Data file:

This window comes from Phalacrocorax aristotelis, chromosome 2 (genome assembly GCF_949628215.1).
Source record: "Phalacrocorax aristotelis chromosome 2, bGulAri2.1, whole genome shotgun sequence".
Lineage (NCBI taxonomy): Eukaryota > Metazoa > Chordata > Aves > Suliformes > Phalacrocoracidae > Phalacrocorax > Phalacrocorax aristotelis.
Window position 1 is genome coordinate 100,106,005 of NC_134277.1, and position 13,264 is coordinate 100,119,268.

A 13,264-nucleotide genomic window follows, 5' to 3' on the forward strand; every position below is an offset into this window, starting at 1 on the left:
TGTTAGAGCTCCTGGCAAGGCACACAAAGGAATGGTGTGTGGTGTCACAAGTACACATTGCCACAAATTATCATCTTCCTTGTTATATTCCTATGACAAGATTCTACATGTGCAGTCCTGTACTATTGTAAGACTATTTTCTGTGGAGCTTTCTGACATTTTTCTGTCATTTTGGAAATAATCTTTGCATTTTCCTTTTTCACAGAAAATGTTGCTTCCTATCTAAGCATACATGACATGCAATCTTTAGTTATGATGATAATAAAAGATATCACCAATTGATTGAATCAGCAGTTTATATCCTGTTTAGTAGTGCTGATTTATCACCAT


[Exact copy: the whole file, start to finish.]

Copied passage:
This window comes from Phalacrocorax aristotelis, chromosome 2 (genome assembly GCF_949628215.1).
Source record: "Phalacrocorax aristotelis chromosome 2, bGulAri2.1, whole genome shotgun sequence".
Lineage (NCBI taxonomy): Eukaryota > Metazoa > Chordata > Aves > Suliformes > Phalacrocoracidae > Phalacrocorax > Phalacrocorax aristotelis.
Window position 1 is genome coordinate 100,106,005 of NC_134277.1, and position 13,264 is coordinate 100,119,268.

A 13,264-nucleotide genomic window follows, 5' to 3' on the forward strand; every position below is an offset into this window, starting at 1 on the left:
TGTTAGAGCTCCTGGCAAGGCACACAAAGGAATGGTGTGTGGTGTCACAAGTACACATTGCCACAAATTATCATCTTCCTTGTTATATTCCTATGACAAGATTCTACATGTGCAGTCCTGTACTATTGTAAGACTATTTTCTGTGGAGCTTTCTGACATTTTTCTGTCATTTTGGAAATAATCTTTGCATTTTCCTTTTTCACAGAAAATGTTGCTTCCTATCTAAGCATACATGACATGCAATCTTTAGTTATGATGATAATAAAAGATATCACCAATTGATTGAATCAGCAGTTTATATCCTGTTTAGTAGTGCTGATTTATCACCAT